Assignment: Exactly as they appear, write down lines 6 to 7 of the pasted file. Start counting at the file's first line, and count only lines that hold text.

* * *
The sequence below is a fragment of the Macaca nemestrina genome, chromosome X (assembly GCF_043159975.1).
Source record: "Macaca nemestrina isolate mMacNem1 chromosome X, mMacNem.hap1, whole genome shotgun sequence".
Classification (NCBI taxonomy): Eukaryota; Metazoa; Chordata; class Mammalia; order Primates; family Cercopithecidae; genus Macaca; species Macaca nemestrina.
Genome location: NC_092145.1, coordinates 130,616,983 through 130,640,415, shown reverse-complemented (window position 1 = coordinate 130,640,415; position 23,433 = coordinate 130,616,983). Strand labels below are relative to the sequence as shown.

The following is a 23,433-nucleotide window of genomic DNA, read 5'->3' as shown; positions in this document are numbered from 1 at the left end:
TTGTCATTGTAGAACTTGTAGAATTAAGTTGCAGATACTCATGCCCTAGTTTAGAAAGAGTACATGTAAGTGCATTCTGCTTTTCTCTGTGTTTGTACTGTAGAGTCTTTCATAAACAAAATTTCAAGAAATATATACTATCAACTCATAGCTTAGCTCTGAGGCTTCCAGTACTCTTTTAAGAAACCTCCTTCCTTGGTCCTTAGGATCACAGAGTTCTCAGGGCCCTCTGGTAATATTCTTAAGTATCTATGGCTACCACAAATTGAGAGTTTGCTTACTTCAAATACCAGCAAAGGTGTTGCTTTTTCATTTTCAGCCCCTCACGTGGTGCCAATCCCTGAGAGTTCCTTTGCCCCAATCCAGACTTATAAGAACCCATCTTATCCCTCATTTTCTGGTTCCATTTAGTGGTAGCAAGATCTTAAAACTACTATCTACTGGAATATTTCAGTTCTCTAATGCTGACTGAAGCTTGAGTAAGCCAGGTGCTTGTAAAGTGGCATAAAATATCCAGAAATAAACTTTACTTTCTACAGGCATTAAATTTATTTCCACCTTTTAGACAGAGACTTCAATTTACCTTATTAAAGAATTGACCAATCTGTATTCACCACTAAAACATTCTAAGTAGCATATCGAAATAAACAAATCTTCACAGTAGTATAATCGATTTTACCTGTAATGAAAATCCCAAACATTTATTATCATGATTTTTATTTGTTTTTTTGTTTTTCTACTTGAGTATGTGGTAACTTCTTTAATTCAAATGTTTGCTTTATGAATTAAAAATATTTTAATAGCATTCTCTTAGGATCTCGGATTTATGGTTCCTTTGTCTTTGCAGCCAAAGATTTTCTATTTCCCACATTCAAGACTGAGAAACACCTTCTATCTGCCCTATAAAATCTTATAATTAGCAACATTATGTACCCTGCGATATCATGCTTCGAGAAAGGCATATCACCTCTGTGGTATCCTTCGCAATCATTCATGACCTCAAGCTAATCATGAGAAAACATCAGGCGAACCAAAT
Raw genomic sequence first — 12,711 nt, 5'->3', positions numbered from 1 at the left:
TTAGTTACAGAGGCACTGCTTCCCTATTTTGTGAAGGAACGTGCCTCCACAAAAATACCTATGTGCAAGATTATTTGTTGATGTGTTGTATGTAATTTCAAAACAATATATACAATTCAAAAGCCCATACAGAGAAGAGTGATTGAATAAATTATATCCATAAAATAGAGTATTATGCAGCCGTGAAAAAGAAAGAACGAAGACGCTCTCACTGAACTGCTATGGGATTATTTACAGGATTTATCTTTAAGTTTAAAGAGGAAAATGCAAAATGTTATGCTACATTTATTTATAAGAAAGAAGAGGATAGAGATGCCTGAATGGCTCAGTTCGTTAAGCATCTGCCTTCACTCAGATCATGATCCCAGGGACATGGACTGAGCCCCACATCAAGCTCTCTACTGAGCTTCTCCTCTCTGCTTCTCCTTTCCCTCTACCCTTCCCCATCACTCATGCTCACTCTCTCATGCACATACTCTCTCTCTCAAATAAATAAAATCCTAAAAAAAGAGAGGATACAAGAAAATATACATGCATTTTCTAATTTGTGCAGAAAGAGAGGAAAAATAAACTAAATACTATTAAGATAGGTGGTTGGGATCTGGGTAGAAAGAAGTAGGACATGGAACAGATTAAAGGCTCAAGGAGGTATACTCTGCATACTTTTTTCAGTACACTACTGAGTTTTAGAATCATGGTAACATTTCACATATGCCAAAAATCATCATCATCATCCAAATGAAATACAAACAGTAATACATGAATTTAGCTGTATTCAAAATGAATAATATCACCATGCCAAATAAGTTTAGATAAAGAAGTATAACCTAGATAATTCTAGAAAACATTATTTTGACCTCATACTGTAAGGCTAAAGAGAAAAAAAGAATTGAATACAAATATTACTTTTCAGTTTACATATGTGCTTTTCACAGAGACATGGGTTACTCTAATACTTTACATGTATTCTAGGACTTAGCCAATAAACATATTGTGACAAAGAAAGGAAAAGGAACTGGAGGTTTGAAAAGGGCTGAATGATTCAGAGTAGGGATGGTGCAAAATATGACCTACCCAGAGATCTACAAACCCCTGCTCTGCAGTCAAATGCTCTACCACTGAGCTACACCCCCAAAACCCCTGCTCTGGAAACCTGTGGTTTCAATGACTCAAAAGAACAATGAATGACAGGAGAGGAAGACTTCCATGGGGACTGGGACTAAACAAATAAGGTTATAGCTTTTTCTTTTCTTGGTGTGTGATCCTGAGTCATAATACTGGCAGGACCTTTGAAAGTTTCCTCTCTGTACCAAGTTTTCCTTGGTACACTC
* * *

TTGTCATTGTAGAACTTGTAGAATTAAGTTGCAGATACTCATGCCCTAGTTTAGAAAGAGTACATGTAAGTGCATTCTGCTTTTCTCTGTGTTTGTACTGTAGAGTCTTTCATAAACAAAATTTCAAGAAATATATACTATCAACTCATAGCTTAGCTCTGAGGCTTCCAGTACTCTTTTAAGAAACCTCCTTCCTTGGTCCTTAGGATCACAGAGTTCTCAGGGCCCTCTGGTAATATTCTTAAGTATCTATGGCTACCACAAATTGAGAGTTTGCTTACTTCAAATACCAGCAAAGGTGTTGCTTTTTCATTTTCAGCCCCTCACGTGGTGCCAATCCCTGAGAGTTCCTTTGCCCCAATCCAGACTTATAAGAACCCATCTTATCCCTCATTTTCTGGTTCCATTTAGTGGTAGCAAGATCTTAAAACTACTATCTACTGGAATATTTCAGTTCTCTAATGCTGACTGAAGCTTGAGTAAGCCAGGTGCTTGTAAAGTGGCATAAAATATCCAGAAATAAACTTTACTTTCTACAGGCATTAAATTTATTTCCACCTTTTAGACAGAGACTTCAATTTACCTTATTAAAGAATTGACCAATCTGTATTCACCACTAAAACATTCTAAGTAGCATATCGAAATAAACAAATCTTCACAGTAGTATAATCGATTTTACCTGTAATGAAAATCCCAAACATTTATTATCATGATTTTTATTTGTTTTTTTGTTTTTCTACTTGAGTATGTGGTAACTTCTTTAATTCAAATGTTTGCTTTATGAATTAAAAATATTTTAATAGCATTCTCTTAGGATCTCGGATTTATGGTTCCTTTGTCTTTGCAGCCAAAGATTTTCTATTTCCCACATTCAAGACTGAGAAACACCTTCTATCTGCCCTATAAAATCTTATAATTAGCAACATTATGTACCCTGCGATATCATGCTTCGAGAAAGGCATATCACCTCTGTGGTATCCTTCGCAATCATTCATGACCTCAAGCTAATCATGAGAAAACATCAGGCGAACCAAAT
Raw genomic sequence first — 12,711 nt, 5'->3', positions numbered from 1 at the left: